Out of Jenin’s Rubble, Well-placed Hope

Originally published on LinkedIn Pulse May 11, 2015 

By Brian E. Frydenborg (LinkedInFacebook, and Twitter @bfry1981) May 11th 2015

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EILAT and AMMAN — Before the last few days, whenever I heard the word Jenin, only images of utter devastation filled my head and saddened my heart.  Like most Americans who had heard of Jenin (and most have not), a panorama of devastation would flash into my consciousness.  That was what made the West Bank town of Jenin noticeable to Americans like me who follow international affairs.  Death, destruction, occupation, terrorism… this is what Jenin was to us.  It was not so much an actual place with actual people as it was a symbol of the violent horrors of the Israeli-Palestinian conflict.  People like me had heard little else of Jenin after and nothing before those terrible, tragic days of the battle there in 2002.  It was as if Jenin only existed to remind us of suffering, and nothing more.

At thirty-three years of age, I find myself increasingly losing hope on a number of fronts, clinging to it because I am fearful of what it would mean to lose hope.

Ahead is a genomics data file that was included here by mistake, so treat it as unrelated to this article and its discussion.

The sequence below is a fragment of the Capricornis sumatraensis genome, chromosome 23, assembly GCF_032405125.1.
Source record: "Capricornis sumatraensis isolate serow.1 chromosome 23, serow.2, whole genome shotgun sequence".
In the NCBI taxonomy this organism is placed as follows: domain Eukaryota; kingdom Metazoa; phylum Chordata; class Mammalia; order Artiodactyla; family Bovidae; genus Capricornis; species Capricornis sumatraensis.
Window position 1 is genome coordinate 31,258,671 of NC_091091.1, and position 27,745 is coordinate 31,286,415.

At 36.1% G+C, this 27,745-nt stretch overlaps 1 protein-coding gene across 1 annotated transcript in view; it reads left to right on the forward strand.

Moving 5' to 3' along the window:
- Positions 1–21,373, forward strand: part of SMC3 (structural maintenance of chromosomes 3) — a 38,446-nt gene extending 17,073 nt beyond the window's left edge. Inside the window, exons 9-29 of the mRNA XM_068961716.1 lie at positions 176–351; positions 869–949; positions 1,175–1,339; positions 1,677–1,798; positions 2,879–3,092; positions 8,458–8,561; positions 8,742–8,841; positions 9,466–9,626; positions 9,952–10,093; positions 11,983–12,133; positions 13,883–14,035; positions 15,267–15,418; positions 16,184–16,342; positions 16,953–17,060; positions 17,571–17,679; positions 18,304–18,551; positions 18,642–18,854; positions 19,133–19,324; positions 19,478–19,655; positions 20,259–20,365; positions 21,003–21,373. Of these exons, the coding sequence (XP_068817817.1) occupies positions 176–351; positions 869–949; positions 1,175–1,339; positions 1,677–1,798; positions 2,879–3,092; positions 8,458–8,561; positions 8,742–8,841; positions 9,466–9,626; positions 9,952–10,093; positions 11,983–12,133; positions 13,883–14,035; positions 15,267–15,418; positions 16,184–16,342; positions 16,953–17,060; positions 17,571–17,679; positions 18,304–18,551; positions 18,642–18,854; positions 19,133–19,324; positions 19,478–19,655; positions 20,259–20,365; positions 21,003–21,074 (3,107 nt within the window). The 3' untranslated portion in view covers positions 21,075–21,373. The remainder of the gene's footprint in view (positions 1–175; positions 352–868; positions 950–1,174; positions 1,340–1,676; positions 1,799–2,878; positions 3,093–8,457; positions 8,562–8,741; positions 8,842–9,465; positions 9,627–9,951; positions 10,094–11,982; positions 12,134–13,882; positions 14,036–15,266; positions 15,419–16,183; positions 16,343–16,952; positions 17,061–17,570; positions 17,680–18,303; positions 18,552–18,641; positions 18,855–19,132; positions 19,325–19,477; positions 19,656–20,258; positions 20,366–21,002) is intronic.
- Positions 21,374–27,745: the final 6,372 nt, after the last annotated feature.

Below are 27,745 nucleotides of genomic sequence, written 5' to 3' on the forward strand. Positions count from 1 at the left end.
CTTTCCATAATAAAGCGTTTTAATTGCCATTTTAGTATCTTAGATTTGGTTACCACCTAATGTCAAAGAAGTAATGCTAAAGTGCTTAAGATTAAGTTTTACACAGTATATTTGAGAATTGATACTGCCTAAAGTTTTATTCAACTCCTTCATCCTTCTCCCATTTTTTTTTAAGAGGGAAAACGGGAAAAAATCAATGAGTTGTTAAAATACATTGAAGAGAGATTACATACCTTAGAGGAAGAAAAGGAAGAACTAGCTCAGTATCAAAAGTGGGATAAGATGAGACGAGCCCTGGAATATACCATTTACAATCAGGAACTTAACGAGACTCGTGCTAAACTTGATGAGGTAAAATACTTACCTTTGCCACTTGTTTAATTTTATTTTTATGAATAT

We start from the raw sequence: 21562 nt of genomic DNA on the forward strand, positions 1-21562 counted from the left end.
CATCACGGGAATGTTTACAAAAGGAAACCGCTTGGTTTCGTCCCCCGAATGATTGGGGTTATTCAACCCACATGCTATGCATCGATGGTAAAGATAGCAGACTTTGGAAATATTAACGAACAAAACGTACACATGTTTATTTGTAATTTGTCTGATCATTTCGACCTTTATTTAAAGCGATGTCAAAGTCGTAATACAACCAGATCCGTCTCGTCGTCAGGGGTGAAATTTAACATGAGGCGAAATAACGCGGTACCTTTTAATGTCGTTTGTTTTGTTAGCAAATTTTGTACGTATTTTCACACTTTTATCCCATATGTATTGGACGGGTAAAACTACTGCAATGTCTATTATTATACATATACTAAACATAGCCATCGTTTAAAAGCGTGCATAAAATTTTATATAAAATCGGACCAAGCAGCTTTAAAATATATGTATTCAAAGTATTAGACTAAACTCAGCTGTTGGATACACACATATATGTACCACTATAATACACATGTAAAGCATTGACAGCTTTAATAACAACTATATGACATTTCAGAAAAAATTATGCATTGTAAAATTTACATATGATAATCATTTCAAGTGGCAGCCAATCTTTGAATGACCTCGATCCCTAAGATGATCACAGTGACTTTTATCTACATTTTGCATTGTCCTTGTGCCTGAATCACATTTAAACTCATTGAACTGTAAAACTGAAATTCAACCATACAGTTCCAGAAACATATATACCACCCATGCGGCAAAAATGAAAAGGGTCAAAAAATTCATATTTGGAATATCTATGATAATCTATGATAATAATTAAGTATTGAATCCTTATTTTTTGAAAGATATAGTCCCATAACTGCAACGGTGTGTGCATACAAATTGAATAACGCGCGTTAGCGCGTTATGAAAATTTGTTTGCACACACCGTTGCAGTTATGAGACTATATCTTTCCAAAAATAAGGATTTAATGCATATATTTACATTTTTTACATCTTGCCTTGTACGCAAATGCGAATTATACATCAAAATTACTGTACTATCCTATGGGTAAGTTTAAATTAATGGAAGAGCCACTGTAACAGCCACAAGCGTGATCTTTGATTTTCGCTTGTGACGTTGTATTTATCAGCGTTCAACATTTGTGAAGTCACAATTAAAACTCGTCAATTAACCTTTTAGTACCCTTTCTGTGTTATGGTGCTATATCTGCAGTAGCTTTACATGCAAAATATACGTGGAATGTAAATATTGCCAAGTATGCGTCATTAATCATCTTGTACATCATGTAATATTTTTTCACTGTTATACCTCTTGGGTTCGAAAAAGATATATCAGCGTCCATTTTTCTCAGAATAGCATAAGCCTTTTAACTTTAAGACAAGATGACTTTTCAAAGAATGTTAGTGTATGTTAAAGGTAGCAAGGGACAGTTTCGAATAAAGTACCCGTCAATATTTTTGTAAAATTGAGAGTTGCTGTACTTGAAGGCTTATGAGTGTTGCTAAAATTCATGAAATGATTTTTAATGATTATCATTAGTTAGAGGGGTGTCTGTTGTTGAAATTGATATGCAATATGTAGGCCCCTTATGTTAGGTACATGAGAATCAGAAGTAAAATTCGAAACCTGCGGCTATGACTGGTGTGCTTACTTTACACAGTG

That is why, after this weekend, I must thank the people of Jenin and particularly the people who are part of an institution known as the Arab American University of Jenin (AAUJ) because I found hope where I had expectations of not finding it, which is not something I find myself able to say too often these days.

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I have been to mainly-Arab East Jerusalem, some of the Arab areas of Israel, as well as to Palestine’s West Bank.  I have lived in Amman, Jordan, for over a year now.  I find that there is a great degree of similarity in these Arab cities and villages in terms of feel and architecture, so that my inexpert eye would not be able to tell you if a picture of an Arab village or city was of a Jordanian, Palestinian, or Israeli-Palestinian village.  So when I was invited to present some of my research at AAUJ for a conference on conflict transformation and peacebuilding, I had expectations of staying in a modest hotel in the middle of a city and of the campus of the University being in the same environment.

What I saw took my breath away.  Firstly, our hotel was on the other side of a forest on the outskirts of Jenin.  The approach to the hotel is quite beautiful, and there is an amusement park nearby.  The hotel itself was incredibly beautiful and of a very unique design, at least four and possibly five-star in quality.  It felt like being in a country estate, which is certainly not what I was expecting.